"Words must mean something [and] violence and injustice must be confronted by standing together as free nations, as free people…[and] Human destiny will be what we make of it."[9]

To this day, the USA and Israel claim to be peace seekers and democracies.

"Israel is a not a democracy but is an Ethnocracy, meaning a country run and controlled by a national group with some democratic elements but set up with Jews in control and structured to keep them in control.”-Jeff Halper, American Israeli, Founder and Coordinator of ICAHD/Israeli Committee Against House Demolitions and a Noble Peace Prize Nominee for 2006.

To this day Vanunu remains an open air prisoner captive in occupied east Jerusalem denied the right to leave the Jewish State. What Vanunu's Freedom of Speech trial exposed since it began on January 25, 2006 is that the Israeli SECURITY System controls the Israeli Ministry of Justice.
[Learn more: Vanunu Archives @ WeAreWideAwake.org]

To this day, Tel Aviv persists to attempt to deflect its egregious transgressions of international law and human rights abuses aided and abetted by well funded publicity campaigns, an AIPAC beholden Congress and an American media that has failed at its commission to seek and report all sides of a story when it comes to the now 42 years of military occupation of Palestine.



In April 1999, thirty-six members of the House of Representatives signed a letter calling for Vanunu's release from prison because they believed "we have a duty to stand up for men and women like Mordechai Vanunu who dare to articulate a brighter vision for humanity."

President Clinton responded with a public statement expressing concern for Vanunu and the need for Israel and other non-parties to the Non-Proliferation Treaty to adhere to it and accept IAEA safeguards.

However, ever since the silence had been deafening, until hope resurrected in Prague:

"Words must mean something [and] violence and injustice must be confronted by standing together as free nations, as free people…Human destiny will be what we make of it."-President Obama


"You cannot talk like sane men around a peace table while the atomic bomb itself is ticking beneath it. Do not treat the atomic bomb as a weapon of offense; do not treat it as an instrument of the police. Treat the bomb for what it is: the visible insanity of a civilization that has ceased...to obey the laws of life."- Lewis Mumford, 1946

"Our society is run by insane people for insane objectives. I think we're being run by maniacs for maniacal ends...I believe that as soon as people want peace in the world they can have it. The only trouble is they are not aware they can get it…You're just left with yourself all the time, whatever you do anyway. You've got to get down to your own God in your own temple. It's all down to you, mate...All we are saying is give peace a chance...All you need is love...Imagine all the people living life in peace. You may say I'm a dreamer, but I'm not the only one. I hope someday you'll join us, and the world will be as one...Reality leaves a lot to the imagination."-John Lennon

"If you are not apart of the solution; you are apart of the problem."-Eldridge Cleaver


Learn more and please and thanks for doing something:


http://www.paxchristiusa.org/newsletters/October2008NewsletterWeb.pdf

 

http://www.wearewideawake.org/index.php?option=com_content&task=view&id=660&Itemid=175

 

 

1. http://vanunu.com/poems/mvpoemhiroshima.html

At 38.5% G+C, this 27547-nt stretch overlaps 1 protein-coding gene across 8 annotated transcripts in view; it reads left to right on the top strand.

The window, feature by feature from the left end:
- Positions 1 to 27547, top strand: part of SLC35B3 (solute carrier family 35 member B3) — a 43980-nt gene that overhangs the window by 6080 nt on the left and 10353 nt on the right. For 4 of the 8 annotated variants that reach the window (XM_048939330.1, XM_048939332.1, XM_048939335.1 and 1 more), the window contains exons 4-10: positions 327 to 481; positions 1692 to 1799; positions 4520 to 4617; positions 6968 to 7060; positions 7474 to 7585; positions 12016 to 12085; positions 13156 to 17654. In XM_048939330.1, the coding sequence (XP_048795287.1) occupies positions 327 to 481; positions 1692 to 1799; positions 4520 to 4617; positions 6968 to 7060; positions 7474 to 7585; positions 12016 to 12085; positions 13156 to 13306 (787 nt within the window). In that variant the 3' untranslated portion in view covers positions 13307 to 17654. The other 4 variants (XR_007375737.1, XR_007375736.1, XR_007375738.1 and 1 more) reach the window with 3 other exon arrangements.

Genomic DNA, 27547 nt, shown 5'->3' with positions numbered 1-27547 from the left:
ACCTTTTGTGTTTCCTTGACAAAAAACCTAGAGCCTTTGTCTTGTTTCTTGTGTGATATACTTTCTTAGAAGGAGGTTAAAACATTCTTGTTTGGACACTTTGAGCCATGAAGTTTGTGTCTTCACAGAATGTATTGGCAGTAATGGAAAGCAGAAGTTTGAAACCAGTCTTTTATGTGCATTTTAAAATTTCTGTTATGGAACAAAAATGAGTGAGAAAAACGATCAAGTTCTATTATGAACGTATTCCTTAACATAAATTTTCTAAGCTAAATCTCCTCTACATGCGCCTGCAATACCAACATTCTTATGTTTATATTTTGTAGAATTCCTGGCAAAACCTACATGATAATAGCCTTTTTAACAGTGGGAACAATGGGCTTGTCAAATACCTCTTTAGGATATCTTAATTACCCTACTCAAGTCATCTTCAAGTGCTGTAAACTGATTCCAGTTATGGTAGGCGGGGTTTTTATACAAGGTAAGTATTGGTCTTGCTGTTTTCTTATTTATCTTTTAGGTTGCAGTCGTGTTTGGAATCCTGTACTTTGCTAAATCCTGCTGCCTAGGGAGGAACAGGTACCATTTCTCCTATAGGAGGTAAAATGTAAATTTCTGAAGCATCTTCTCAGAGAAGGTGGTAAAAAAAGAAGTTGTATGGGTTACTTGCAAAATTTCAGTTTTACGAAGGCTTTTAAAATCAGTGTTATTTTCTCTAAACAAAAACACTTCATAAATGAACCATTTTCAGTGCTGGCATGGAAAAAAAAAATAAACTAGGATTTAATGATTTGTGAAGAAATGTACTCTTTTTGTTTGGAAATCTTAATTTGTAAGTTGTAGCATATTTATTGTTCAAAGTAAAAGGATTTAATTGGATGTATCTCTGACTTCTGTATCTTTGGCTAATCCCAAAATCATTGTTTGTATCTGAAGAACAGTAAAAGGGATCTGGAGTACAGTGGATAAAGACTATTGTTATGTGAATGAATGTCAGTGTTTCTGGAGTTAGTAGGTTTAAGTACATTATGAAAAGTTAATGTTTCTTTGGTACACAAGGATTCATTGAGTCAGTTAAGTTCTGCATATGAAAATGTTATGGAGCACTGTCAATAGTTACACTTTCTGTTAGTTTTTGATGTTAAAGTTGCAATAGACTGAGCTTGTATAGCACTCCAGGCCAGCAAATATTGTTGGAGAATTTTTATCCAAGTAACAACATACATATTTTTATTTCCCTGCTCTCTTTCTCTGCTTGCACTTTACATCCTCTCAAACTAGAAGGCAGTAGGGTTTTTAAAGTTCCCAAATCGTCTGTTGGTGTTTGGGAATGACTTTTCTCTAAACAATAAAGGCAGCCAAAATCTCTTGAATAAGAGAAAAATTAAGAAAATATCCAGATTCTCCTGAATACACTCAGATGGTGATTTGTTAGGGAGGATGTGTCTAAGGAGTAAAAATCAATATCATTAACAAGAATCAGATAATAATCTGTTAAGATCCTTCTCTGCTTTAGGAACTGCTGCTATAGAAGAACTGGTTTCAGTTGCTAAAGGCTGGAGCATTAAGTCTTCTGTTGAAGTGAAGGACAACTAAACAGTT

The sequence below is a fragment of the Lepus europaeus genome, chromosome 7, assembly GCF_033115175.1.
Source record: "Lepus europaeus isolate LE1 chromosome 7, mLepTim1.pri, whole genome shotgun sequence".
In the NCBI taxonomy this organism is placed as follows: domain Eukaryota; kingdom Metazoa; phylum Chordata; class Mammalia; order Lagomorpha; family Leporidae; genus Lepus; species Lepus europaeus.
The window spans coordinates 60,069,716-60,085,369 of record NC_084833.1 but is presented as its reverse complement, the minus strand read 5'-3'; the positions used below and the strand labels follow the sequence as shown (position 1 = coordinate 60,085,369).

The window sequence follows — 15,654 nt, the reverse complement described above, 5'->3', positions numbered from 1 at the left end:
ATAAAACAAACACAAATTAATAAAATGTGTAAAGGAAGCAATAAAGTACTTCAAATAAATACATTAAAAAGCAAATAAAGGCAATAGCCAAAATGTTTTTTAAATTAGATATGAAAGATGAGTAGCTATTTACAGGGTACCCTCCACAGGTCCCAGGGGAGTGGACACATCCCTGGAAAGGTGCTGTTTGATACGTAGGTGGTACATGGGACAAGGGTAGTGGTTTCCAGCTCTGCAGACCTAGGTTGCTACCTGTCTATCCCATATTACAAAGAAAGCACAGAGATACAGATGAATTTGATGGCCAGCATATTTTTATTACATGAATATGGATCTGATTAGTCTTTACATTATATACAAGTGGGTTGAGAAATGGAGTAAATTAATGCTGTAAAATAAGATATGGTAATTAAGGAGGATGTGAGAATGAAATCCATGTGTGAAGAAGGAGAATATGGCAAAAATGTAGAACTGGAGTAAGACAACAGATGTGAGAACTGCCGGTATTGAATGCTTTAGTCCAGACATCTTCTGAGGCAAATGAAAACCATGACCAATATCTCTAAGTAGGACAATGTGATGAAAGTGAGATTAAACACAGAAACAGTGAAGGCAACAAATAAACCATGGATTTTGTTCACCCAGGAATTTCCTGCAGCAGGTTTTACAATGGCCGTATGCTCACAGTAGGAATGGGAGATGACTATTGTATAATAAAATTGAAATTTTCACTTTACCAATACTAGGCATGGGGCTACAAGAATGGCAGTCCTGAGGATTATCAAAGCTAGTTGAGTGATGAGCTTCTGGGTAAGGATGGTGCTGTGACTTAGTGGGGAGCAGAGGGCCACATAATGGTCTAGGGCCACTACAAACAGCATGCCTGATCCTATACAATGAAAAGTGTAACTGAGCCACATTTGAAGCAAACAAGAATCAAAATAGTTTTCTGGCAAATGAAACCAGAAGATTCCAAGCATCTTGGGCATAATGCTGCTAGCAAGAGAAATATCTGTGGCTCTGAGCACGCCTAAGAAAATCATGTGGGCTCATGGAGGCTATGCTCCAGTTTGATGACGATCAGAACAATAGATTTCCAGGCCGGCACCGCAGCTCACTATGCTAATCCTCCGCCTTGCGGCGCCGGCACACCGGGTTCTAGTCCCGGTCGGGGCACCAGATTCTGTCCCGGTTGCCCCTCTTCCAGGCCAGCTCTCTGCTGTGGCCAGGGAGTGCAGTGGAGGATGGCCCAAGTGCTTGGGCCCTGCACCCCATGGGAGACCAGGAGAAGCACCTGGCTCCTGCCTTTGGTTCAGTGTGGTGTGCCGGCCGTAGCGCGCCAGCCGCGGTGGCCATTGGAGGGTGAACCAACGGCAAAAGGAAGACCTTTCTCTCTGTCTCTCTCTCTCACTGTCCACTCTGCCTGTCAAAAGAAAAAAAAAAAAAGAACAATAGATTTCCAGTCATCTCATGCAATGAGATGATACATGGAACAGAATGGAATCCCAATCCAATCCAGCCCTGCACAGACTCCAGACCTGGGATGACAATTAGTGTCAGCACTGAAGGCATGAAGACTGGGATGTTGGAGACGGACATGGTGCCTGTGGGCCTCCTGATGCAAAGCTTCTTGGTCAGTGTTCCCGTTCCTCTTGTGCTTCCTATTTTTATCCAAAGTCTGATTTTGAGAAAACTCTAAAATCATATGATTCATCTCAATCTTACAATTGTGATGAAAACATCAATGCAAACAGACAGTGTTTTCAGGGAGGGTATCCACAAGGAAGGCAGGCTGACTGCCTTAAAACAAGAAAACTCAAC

2. http://www.fromoccupiedpalestine.org/taxonomy/term/226

3. www.usccb.org/sdwp/international/n.  The full text of Archbishop O’Brien’s talk, “Nuclear Weapons and Moral Questions: The Path to Zero,” uclearzero.shtml.

4. http://peacepeople.com

5. http://www.fatherjohndear.org/articles/Nobel_Laureates.html

6. http://www.faithfulsecurity.org/html/complex_transformation.html

7. http://www.fatherjohndear.org/speeches/thomas_merton_wisdom.htm

8. eileen fleming, KEEP HOPE ALIVE, page 156

9. http://wearewideawake.org/index.php?option=com_content&task=view&id=1247&Itemid=219

     



Living by the Sword, Dying by the Sword: Homily on the Golden Rule and Matthew 26:52 for August 9th

By Gary G. Kohls, MD


In 1995, during the 50th anniversary week of the bombings of Hiroshima and Nagasaki, I was at Holden Village, a politically and theologically progressive Lutheran retreat center in the Cascade Mountains of Washington. During that week, there was a one-man play about the life of Harry Truman, the president who was in office when the United States dropped the two atomic bombs on Japan. The actor portraying President Truman mentioned pointedly that as a young man he had kept in his billfold a copy of the Golden Rule (“do unto others as you would have them do unto you”), from Jesus’ Sermon on the Mount. Apparently Truman had claimed at various times during his life that he consulted the Golden Rule whenever he had ethical decisions to make.

 
Later in the monologue, the actor talked about Truman’s decision to order the bombings of Hiroshima and Nagasaki, two defenseless, mainly civilian targets, both of which had been protected, for scientific reasons, from the conventional incendiary bombings that had destroyed nearly every major city in Japan during the first half of 1945. At the end of the play, the actor mentioned Truman’s conviction that ordering the bombings had been the right thing to do, that he had never lost any sleep over the decision and that he would do it all over again without feeling any pangs of conscience.

 
The grotesque contradiction of that statement coupled with Truman’s professed commitment to Jesus’ Golden Rule was too much for me, and so, during the question and answer period, I asked for clarification. How, I wanted to know, did Truman rationalize what Jesus clearly commanded his followers to do in the Sermon on the Mount, with his decision to order the incineration of hundreds of thousands of innocent Japanese civilians, especially with his awareness that Japan had been searching for a way to surrender with honor for weeks before the bombings. All I got was a sputtering defense of Truman’s political decision, and, of course, no coherent comment about the Golden Rule.